One of the hardest items in a contract to get right is any limit on your liability. There are two significant reasons for this: firstly, they are interpreted strictly i.e. the court will only allow you to rely on a limit if it is crystal clear. Secondly, under legislation you can only rely on a limit if it is reasonable.
Reasonable is tricky to be sure about in advance – like guessing the length of a piece of string without seeing it!
However, when deciding whether a limit is reasonable the court will review if you provided any alternatives to that limit. So was the contract negotiation a case of ‘take it or leave it’ or ‘choose A or B’?
Let me give you an example (from Trebor v ADT) from a contract for the supply of a fire-suppression system.
Choose A or B
When writing your contract, you could develop a set of standard terms and second-guess the sorts of projects for which it will be used. Alternatively, you could negotiate and write every contract as distinct, but that would be very time-consuming. Let’s assume that there is an element of your contract that is standard to make it easier to do business.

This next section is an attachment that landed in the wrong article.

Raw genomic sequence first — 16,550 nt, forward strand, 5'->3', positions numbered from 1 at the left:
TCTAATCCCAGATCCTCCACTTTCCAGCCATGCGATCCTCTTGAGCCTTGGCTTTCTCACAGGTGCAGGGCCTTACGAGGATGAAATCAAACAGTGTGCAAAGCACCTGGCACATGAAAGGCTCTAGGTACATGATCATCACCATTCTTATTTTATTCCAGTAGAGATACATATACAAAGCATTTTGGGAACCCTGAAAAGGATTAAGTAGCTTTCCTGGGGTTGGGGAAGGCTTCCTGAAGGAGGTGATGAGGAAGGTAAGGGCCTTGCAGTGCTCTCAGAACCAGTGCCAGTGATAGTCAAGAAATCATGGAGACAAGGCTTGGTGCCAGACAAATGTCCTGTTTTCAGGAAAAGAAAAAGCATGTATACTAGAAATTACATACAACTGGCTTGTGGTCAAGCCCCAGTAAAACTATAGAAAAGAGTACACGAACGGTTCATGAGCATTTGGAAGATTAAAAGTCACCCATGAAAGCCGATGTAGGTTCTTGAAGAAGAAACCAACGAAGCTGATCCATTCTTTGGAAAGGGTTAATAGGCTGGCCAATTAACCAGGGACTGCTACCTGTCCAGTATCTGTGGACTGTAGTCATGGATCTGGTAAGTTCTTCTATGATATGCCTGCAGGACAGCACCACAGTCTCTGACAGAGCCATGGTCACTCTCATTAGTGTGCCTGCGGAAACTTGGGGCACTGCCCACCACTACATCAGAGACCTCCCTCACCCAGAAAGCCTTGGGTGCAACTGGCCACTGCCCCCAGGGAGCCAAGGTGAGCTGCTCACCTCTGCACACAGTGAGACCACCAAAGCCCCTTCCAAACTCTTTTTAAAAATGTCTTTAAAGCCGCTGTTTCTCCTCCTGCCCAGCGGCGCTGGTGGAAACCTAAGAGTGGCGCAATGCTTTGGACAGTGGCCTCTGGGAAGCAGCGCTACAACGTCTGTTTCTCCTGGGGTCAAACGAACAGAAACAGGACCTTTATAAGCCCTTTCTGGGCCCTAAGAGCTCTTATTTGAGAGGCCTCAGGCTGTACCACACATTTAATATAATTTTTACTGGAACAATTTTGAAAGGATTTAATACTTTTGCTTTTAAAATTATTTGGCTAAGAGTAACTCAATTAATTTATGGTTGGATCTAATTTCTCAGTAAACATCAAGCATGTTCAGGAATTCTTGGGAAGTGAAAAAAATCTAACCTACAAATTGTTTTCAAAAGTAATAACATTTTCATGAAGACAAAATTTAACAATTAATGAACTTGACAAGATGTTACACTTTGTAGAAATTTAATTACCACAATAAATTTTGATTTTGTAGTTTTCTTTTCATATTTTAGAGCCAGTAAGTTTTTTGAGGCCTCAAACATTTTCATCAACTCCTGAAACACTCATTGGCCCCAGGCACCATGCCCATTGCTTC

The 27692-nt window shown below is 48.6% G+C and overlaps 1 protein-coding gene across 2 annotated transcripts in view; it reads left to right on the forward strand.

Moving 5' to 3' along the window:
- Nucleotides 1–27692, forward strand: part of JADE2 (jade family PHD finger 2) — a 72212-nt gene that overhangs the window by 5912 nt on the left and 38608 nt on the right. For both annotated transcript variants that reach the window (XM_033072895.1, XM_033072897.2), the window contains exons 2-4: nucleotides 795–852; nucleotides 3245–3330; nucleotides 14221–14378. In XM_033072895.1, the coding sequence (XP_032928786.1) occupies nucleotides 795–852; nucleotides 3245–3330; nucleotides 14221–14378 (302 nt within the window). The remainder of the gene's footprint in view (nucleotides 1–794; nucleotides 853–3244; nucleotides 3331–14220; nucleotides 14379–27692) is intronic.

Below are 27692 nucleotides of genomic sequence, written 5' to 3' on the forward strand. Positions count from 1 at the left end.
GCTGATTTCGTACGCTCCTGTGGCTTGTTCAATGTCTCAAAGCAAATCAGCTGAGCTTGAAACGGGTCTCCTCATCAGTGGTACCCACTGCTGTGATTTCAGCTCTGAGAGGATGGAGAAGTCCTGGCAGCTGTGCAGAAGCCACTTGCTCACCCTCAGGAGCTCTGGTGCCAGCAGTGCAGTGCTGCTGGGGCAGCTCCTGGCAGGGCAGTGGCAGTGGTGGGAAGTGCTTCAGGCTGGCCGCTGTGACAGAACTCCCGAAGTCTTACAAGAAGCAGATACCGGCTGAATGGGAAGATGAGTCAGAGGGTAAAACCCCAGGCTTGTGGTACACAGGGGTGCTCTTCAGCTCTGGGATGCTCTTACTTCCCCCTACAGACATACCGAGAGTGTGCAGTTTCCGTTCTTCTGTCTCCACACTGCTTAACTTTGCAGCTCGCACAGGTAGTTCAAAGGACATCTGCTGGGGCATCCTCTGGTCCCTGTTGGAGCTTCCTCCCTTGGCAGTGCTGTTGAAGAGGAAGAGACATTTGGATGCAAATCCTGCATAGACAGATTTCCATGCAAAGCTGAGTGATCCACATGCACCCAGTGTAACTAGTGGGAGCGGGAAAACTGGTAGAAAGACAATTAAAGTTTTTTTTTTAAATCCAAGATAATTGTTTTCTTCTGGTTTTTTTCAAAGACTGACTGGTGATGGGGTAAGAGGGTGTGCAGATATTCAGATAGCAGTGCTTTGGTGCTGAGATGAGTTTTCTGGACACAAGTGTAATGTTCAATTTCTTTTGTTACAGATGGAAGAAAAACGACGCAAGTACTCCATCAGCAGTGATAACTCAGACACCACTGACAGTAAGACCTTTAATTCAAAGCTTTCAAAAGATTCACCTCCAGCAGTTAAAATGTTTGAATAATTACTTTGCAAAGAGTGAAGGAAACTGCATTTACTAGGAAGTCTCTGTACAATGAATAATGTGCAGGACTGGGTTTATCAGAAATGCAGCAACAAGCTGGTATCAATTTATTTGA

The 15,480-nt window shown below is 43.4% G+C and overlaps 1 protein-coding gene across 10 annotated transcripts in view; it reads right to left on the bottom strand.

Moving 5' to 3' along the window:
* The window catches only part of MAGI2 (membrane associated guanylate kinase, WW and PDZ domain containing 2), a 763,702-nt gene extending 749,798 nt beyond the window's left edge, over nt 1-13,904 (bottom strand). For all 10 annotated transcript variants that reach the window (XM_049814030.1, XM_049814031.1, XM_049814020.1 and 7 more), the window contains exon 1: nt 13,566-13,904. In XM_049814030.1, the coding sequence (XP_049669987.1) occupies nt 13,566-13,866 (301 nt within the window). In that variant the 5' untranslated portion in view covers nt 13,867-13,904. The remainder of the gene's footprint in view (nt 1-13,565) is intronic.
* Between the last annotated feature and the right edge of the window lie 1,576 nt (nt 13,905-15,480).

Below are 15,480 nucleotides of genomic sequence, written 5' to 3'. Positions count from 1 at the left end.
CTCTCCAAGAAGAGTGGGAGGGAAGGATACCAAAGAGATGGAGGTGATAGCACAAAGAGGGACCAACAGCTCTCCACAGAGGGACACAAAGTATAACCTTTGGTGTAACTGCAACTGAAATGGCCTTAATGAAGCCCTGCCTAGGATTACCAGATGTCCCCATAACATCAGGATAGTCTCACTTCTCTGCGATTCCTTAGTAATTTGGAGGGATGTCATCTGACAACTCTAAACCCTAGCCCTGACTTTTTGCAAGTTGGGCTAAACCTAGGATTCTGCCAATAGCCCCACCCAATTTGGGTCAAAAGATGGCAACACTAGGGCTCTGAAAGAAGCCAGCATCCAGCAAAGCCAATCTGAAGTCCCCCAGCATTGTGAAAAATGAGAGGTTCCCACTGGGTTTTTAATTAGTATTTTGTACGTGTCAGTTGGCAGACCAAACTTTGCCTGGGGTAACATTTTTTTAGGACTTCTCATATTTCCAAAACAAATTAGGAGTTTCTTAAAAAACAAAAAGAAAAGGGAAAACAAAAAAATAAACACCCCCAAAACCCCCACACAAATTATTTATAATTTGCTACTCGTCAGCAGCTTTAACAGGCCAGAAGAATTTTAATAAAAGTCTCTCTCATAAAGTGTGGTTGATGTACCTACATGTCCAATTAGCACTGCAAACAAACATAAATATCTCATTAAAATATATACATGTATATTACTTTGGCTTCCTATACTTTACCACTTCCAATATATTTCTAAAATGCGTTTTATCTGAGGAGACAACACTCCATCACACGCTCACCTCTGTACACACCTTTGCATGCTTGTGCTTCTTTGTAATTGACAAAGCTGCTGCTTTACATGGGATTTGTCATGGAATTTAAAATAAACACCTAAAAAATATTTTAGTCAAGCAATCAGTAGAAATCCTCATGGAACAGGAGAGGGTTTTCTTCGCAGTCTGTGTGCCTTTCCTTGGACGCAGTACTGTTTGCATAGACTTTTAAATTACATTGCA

In this case, you have to decide on a limit on your liability which applies and is reasonable in all circumstances … an impossible task. Instead you could provide a framework for agreeing a specific limit as well as an option for your client to increase your proposed limit:
“We limit the amount of our liability and the most we will be prepared to pay for any loss will be £[ ].
If you would like to increase this limit, you will have to pay an extra charge so we can arrange the appropriate insurance cover for the extra liability, the level of which has to be agreed.”
We all like choices – who wants to visit an ice-cream van with only one lolly? Choices make terms in your contract easier to agree and your limits more likely to be reasonable.
Relevant Act: Unfair Contract Terms Act 1977.